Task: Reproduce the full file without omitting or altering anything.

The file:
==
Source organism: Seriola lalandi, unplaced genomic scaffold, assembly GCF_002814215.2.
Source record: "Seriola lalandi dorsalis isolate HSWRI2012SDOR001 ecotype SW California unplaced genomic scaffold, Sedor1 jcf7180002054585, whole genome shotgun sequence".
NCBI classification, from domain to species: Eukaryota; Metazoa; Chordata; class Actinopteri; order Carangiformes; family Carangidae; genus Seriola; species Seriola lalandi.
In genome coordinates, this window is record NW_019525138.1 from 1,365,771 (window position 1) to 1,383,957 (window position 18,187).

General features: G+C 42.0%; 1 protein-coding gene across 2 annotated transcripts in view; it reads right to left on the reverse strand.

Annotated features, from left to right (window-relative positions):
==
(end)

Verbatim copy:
Source organism: Seriola lalandi, unplaced genomic scaffold, assembly GCF_002814215.2.
Source record: "Seriola lalandi dorsalis isolate HSWRI2012SDOR001 ecotype SW California unplaced genomic scaffold, Sedor1 jcf7180002054585, whole genome shotgun sequence".
NCBI classification, from domain to species: Eukaryota; Metazoa; Chordata; class Actinopteri; order Carangiformes; family Carangidae; genus Seriola; species Seriola lalandi.
In genome coordinates, this window is record NW_019525138.1 from 1,365,771 (window position 1) to 1,383,957 (window position 18,187).

General features: G+C 42.0%; 1 protein-coding gene across 2 annotated transcripts in view; it reads right to left on the reverse strand.

Annotated features, from left to right (window-relative positions):